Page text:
Kessler RC, Duncan GJ, Gennetian LA, et al. Associations of housing mobility interventions for children in high-poverty neighborhoods with subsequent mental disorders during adolescence. JAMA. 2014;311(9):937-48.
Kessler, R. C., Duncan, G. J., Gennetian, L. A., Katz, L. F., Kling, J. R., Sampson, N. A., Sanbonmatsu, L., Zaslavsky, A. M., & Ludwig, J. (2014). Associations of housing mobility interventions for children in high-poverty neighborhoods with subsequent mental disorders during adolescence. JAMA, 311(9), 937-48. https://doi.org/10.1001/jama.2014.607
Kessler RC, et al. Associations of Housing Mobility Interventions for Children in High-poverty Neighborhoods With Subsequent Mental Disorders During Adolescence. JAMA. 2014 03 5;311(9):937-48. PubMed PMID: 24595778.
* Article titles in AMA citation format should be in sentence-case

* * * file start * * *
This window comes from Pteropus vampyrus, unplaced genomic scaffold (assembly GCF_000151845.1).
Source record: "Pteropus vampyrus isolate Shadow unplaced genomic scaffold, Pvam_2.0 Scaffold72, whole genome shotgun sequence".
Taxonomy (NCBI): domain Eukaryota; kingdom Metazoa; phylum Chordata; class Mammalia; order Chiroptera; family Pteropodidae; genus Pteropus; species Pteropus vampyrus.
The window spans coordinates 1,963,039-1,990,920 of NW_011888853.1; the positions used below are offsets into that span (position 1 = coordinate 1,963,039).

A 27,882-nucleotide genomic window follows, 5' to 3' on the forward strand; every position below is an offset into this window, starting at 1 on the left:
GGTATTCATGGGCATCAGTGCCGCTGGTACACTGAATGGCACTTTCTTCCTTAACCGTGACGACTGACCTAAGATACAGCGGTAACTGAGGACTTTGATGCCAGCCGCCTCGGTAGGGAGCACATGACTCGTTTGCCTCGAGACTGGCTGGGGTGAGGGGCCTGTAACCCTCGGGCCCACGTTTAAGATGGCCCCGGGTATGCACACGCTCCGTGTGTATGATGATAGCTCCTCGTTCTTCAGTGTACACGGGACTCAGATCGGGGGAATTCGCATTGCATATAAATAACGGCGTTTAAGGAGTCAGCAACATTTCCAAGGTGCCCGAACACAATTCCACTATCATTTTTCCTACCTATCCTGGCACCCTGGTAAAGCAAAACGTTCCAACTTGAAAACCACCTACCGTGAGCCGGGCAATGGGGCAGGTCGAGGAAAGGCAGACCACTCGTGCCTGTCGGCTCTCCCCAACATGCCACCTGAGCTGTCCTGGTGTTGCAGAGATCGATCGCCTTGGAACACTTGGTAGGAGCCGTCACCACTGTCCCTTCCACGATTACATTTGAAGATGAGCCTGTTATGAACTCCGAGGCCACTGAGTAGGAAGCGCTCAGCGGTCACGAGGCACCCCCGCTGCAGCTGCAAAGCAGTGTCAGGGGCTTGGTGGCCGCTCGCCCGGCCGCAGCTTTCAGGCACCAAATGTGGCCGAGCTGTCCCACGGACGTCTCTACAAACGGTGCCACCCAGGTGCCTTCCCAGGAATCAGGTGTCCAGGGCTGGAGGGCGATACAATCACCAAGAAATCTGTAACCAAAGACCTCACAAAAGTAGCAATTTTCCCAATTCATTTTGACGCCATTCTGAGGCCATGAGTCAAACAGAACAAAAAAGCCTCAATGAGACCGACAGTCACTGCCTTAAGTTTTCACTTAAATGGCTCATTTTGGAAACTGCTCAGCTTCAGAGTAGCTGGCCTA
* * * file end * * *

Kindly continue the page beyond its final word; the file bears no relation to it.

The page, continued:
TY - JOUR T1 - Associations of housing mobility interventions for children in high-poverty neighborhoods with subsequent mental disorders during adolescence. AU - Kessler,Ronald C, AU - Duncan,Greg J, AU - Gennetian,Lisa A, AU - Katz,Lawrence F, AU - Kling,Jeffrey R, AU - Sampson,Nancy A, AU - Sanbonmatsu,Lisa, AU - Zaslavsky,Alan M, AU - Ludwig,Jens, PY - 2014/3/6/entrez PY - 2014/3/7/pubmed PY - 2014/3/19/medline SP - 937 EP - 48 JF - JAMA JO - JAMA VL - 311 IS - 9 N2 - IMPORTANCE: Youth in high-poverty neighborhoods have high rates of emotional problems. Understanding neighborhood influences on mental health is crucial for designing neighborhood-level interventions. OBJECTIVE: To perform an exploratory analysis of associations between housing mobility interventions for children in high-poverty neighborhoods and subsequent mental disorders during adolescence. DESIGN, SETTING, AND PARTICIPANTS: The Moving to Opportunity Demonstration from 1994 to 1998 randomized 4604 volunteer public housing families with 3689 children in high-poverty neighborhoods into 1 of 2 housing mobility intervention groups (a low-poverty voucher group vs a traditional voucher group) or a control group. The low-poverty voucher group (n=1430) received vouchers to move to low-poverty neighborhoods with enhanced mobility counseling. The traditional voucher group (n=1081) received geographically unrestricted vouchers. Controls (n=1178) received no intervention. Follow-up evaluation was performed 10 to 15 years later (June 2008-April 2010) with participants aged 13 to 19 years (0-8 years at randomization). Response rates were 86.9% to 92.9%. MAIN OUTCOMES AND MEASURES: Presence of mental disorders from the Diagnostic and Statistical Manual of Mental Disorders (Fourth Edition) within the past 12 months, including major depressive disorder, panic disorder, posttraumatic stress disorder (PTSD), oppositional-defiant disorder, intermittent explosive disorder, and conduct disorder, as assessed post hoc with a validated diagnostic interview. RESULTS: Of the 3689 adolescents randomized, 2872 were interviewed (1407 boys and 1465 girls). Compared with the control group, boys in the low-poverty voucher group had significantly increased rates of major depression (7.1% vs 3.5%; odds ratio (OR), 2.2 [95% CI, 1.2-3.9]), PTSD (6.2% vs 1.9%; OR, 3.4 [95% CI, 1.6-7.4]), and conduct disorder (6.4% vs 2.1%; OR, 3.1 [95% CI, 1.7-5.8]). Boys in the traditional voucher group had increased rates of PTSD compared with the control group (4.9% vs 1.9%, OR, 2.7 [95% CI, 1.2-5.8]). However, compared with the control group, girls in the traditional voucher group had decreased rates of major depression (6.5% vs 10.9%; OR, 0.6 [95% CI, 0.3-0.9]) and conduct disorder (0.3% vs 2.9%; OR, 0.1 [95% CI, 0.0-0.4]). CONCLUSIONS AND RELEVANCE: Interventions to encourage moving out of high-poverty neighborhoods were associated with increased rates of depression, PTSD, and conduct disorder among boys and reduced rates of depression and conduct disorder among girls. Better understanding of interactions among individual, family, and neighborhood risk factors is needed to guide future public housing policy changes. SN - 1538-3598 UR - https://www.unboundmedicine.com/medline/citation/24595778/Associations_of_housing_mobility_interventions_for_children_in_high_poverty_neighborhoods_with_subsequent_mental_disorders_during_adolescence_ L2 - https://jamanetwork.com/journals/jama/fullarticle/10.1001/jama.2014.607 DB - PRIME DP - Unbound Medicine ER -